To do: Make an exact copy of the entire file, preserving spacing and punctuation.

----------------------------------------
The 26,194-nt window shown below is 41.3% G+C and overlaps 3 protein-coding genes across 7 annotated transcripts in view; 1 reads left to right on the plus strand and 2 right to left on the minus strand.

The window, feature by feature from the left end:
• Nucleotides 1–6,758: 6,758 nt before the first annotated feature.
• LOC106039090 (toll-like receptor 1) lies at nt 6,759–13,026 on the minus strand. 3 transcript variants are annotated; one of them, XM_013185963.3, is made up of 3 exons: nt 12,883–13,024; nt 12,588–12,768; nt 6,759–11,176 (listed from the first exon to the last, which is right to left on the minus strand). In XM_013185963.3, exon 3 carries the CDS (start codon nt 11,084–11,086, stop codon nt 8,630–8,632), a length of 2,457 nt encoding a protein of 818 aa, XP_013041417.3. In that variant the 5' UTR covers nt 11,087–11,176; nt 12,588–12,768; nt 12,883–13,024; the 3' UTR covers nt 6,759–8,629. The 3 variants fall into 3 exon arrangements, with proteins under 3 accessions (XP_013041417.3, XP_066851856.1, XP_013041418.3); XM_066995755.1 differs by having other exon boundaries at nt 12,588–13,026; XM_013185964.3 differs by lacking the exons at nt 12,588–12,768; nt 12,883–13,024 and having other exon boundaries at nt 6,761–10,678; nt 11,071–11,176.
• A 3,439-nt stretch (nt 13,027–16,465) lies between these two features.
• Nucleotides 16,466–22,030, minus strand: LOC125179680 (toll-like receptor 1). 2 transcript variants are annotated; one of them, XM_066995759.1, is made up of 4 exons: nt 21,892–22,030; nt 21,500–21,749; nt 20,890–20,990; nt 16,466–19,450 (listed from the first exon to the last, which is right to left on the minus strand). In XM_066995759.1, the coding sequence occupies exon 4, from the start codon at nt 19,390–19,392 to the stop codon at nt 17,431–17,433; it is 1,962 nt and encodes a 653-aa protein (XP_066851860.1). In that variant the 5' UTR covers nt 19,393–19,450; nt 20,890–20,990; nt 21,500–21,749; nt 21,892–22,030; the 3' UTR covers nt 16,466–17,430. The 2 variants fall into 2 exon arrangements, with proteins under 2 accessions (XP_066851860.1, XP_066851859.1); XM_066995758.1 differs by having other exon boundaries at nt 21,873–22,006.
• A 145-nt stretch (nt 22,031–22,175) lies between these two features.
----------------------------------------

The 26,194-nt window shown below is 41.3% G+C and overlaps 3 protein-coding genes across 7 annotated transcripts in view; 1 reads left to right on the plus strand and 2 right to left on the minus strand.

The window, feature by feature from the left end:
• Nucleotides 1–6,758: 6,758 nt before the first annotated feature.
• LOC106039090 (toll-like receptor 1) lies at nt 6,759–13,026 on the minus strand. 3 transcript variants are annotated; one of them, XM_013185963.3, is made up of 3 exons: nt 12,883–13,024; nt 12,588–12,768; nt 6,759–11,176 (listed from the first exon to the last, which is right to left on the minus strand). In XM_013185963.3, exon 3 carries the CDS (start codon nt 11,084–11,086, stop codon nt 8,630–8,632), a length of 2,457 nt encoding a protein of 818 aa, XP_013041417.3. In that variant the 5' UTR covers nt 11,087–11,176; nt 12,588–12,768; nt 12,883–13,024; the 3' UTR covers nt 6,759–8,629. The 3 variants fall into 3 exon arrangements, with proteins under 3 accessions (XP_013041417.3, XP_066851856.1, XP_013041418.3); XM_066995755.1 differs by having other exon boundaries at nt 12,588–13,026; XM_013185964.3 differs by lacking the exons at nt 12,588–12,768; nt 12,883–13,024 and having other exon boundaries at nt 6,761–10,678; nt 11,071–11,176.
• A 3,439-nt stretch (nt 13,027–16,465) lies between these two features.
• Nucleotides 16,466–22,030, minus strand: LOC125179680 (toll-like receptor 1). 2 transcript variants are annotated; one of them, XM_066995759.1, is made up of 4 exons: nt 21,892–22,030; nt 21,500–21,749; nt 20,890–20,990; nt 16,466–19,450 (listed from the first exon to the last, which is right to left on the minus strand). In XM_066995759.1, the coding sequence occupies exon 4, from the start codon at nt 19,390–19,392 to the stop codon at nt 17,431–17,433; it is 1,962 nt and encodes a 653-aa protein (XP_066851860.1). In that variant the 5' UTR covers nt 19,393–19,450; nt 20,890–20,990; nt 21,500–21,749; nt 21,892–22,030; the 3' UTR covers nt 16,466–17,430. The 2 variants fall into 2 exon arrangements, with proteins under 2 accessions (XP_066851860.1, XP_066851859.1); XM_066995758.1 differs by having other exon boundaries at nt 21,873–22,006.
• A 145-nt stretch (nt 22,031–22,175) lies between these two features.